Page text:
The reality of a completely automated enterprise may still be some way off, but there are many processes and roles that can now be carried out by machines. Many IT executives and managers even agree that a substantially automated enterprise is now a realistic goal, thanks to advances in artificial intelligence (AI) and machine learning (ML), a new survey shows.
We use a lot of autonomous systems in our everyday lives — when we purchase items from online platforms, download and test software, or make research inquiries.
Also: If AI is the future of your business, should the CIO be the one in control?
Here’s an apt description of what autonomous enterprises should look like: “Much like an autonomous car warns the driver about obstacles in the road, an autonomous enterprise helps business leaders avoid hidden potholes on their customer journeys, such as inefficient onboarding processes or a product offer that doesn’t fit the customer’s needs,” Don Schuerman, CTO of Pegasystems, writes in Forbes. “Responsible and well-governed AI models can identify these issues and dynamically adjust business strategies in real time. And it happens continually, optimizing hundreds, thousands or millions of customer interactions a day across all channels.”
Lately, there has been a “marked shift” toward the autonomous enterprise, according to authors of a recent survey from Digitate. Around a quarter (26%) of the survey’s 601 respondents plan to implement machine-operated tasks that require limited human input, or to fully transition to autonomous systems, within the next five years.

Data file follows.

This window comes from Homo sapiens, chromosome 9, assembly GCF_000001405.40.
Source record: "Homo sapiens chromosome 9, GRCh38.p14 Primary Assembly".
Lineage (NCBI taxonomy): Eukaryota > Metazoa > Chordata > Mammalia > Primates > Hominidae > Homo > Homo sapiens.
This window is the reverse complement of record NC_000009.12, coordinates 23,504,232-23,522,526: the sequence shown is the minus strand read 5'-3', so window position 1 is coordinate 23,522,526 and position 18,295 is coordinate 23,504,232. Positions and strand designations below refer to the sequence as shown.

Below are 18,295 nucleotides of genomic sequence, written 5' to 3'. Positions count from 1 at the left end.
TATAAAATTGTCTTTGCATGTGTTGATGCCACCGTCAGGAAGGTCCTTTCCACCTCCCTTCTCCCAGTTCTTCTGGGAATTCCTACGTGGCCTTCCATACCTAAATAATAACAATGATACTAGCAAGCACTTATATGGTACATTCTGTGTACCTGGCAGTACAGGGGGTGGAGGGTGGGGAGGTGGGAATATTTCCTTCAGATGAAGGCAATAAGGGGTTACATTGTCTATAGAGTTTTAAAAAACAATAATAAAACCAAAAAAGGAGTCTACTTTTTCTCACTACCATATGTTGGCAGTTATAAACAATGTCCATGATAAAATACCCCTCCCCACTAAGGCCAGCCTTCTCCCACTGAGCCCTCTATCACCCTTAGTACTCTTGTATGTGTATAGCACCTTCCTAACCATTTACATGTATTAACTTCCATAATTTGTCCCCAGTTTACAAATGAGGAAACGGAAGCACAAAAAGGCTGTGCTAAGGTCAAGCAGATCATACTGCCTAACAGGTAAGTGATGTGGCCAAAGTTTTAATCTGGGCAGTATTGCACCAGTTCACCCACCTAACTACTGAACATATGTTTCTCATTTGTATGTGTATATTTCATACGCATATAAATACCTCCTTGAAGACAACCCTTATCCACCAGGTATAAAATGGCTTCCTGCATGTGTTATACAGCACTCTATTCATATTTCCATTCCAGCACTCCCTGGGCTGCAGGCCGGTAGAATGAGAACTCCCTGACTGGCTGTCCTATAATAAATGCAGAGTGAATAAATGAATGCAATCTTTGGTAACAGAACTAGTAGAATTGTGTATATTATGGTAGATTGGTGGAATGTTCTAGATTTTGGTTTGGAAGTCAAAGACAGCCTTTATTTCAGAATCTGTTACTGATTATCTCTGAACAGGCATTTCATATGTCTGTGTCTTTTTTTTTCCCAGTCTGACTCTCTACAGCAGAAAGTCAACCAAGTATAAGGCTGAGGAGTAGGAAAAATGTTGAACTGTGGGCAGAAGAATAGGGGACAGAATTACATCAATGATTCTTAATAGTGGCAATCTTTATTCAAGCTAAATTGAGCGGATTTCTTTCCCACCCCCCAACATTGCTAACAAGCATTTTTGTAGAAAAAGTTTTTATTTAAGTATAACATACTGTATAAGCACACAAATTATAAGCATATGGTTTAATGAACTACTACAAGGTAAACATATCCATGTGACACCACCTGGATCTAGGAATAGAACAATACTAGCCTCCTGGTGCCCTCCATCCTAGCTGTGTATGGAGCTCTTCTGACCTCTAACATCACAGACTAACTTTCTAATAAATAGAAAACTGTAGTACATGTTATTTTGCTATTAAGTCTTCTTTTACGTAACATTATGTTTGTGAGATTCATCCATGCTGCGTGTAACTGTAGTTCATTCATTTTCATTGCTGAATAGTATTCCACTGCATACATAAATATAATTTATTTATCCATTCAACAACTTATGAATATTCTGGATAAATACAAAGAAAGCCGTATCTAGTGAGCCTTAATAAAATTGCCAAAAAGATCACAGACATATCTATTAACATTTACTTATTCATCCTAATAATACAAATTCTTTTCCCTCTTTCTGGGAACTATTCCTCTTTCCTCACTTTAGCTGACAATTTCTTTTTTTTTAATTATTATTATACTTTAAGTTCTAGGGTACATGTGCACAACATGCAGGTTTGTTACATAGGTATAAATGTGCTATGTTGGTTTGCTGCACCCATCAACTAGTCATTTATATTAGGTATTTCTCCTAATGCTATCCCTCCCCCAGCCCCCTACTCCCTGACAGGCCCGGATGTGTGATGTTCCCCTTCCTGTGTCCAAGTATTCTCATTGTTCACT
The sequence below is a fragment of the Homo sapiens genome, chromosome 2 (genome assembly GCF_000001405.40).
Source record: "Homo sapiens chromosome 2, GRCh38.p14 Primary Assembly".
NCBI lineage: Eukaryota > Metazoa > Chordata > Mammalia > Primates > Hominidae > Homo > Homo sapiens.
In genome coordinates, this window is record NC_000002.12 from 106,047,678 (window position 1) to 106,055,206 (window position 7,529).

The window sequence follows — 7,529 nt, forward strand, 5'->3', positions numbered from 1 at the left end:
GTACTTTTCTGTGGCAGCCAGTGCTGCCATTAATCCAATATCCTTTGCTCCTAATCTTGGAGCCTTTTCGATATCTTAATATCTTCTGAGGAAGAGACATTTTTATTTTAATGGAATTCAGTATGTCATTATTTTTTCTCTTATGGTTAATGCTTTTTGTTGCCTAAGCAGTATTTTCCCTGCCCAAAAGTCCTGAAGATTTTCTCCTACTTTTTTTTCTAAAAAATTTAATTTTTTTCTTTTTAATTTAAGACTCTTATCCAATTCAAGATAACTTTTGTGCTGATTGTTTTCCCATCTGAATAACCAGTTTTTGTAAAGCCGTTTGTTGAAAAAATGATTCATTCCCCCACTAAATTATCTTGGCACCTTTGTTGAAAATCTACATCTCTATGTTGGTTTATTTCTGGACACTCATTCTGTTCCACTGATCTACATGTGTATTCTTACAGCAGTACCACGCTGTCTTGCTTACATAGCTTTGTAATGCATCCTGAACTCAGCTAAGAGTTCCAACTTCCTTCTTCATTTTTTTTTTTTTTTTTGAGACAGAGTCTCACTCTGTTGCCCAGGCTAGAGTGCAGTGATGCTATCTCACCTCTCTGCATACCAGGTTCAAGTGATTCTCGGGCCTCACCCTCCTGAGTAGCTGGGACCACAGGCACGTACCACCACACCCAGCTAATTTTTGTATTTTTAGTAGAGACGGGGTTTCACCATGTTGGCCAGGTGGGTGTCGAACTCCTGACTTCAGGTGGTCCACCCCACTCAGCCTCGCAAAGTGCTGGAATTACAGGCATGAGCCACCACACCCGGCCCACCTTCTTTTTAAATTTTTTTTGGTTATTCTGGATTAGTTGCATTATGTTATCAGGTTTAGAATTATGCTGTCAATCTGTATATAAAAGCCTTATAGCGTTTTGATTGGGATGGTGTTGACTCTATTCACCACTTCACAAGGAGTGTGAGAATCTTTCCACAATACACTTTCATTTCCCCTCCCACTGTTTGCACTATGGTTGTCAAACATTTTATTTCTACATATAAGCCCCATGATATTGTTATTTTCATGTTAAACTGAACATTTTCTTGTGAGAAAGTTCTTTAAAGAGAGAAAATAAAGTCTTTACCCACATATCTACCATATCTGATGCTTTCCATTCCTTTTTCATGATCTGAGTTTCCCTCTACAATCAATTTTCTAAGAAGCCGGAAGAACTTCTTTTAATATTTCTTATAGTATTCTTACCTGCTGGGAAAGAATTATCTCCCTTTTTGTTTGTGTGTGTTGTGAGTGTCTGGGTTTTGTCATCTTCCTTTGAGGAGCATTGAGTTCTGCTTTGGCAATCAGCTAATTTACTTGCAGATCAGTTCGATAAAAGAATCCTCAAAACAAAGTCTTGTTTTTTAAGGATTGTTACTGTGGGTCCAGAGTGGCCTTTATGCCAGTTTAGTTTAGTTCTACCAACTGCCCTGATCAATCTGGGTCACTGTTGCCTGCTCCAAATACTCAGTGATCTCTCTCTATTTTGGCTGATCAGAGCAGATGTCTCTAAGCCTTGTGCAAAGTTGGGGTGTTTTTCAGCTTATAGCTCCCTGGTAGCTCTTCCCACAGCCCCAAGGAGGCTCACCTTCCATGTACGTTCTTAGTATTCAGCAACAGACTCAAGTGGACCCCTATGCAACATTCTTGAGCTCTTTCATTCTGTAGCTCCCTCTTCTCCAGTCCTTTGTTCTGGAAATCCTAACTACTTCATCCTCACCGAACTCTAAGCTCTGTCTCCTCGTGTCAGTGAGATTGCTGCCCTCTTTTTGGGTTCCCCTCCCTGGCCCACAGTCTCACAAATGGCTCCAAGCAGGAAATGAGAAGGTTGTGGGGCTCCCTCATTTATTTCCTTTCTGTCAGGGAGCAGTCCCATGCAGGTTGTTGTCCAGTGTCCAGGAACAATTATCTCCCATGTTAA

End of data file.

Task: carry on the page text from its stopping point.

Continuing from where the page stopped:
Also: Businesses need a new operating model to compete in an AI-powered economy
Technology departments — particularly IT operations and ticket management — are the early use cases for autonomy. The survey suggests 90% of IT functions plan to implement additional automation within the next year and 58% within the next six months.
As automation proliferates, customer support, supply chain sourcing and procurement (45%), business operations (37%), and finance and accounting (36%) are the next areas in line for autonomous operations, the survey suggests.
But don’t count out the role of humans just yet. One-third (33%) of organizations use machines to assist with tasks, but still rely on human input, the Digitate survey’s authors point out. Close to another third (32%) have progressed to an “equal balance” of automation and human input.
While AI and ML are tilting the balance toward greater machine autonomy, the survey suggests only 12% of respondents are implementing automation systems that learn and adapt to changing environments, workloads, technologies, and policies, requiring little to no human input, or fully transitioning to self-healing automation with proactive resolution.
Also: 4 ways generative AI can stimulate the economy
However, 26% of respondents plan to implement machine-operated tasks that require limited human input, or to fully transition to autonomous systems, within the next five years.
It’s also important to consider how the rise of autonomous processes also means there’s a demand for a skilled workforce that can design, build, maintain, and train these systems. Businesses will also need creative leaders who can make sure these autonomous processes are focused on things that are worthwhile to the organization and its markets.
The survey makes it clear that the march to intelligent automation is not without headwinds. More than one in four IT executives (26%) feel that the main obstacle to automation in their organization is a fear that employees will leave, or the perception there will be job redundancy. This opinion is particularly strong among heads of department and VPs (41%), “underlining the tough balancing act these executives face in improving productivity while ensuring staff feel valued and perceive their jobs to be safe,” the survey’s authors surmise. In addition, IT executives face a lack of availability of the right tools and solutions (24%), as well as lack of tangible or measurable return on investment (23%).
So, despite the vision of machines and software running businesses smoothly and efficiently, automation requires people who can give its systems purpose — and remain within the guardrails of security and fairness.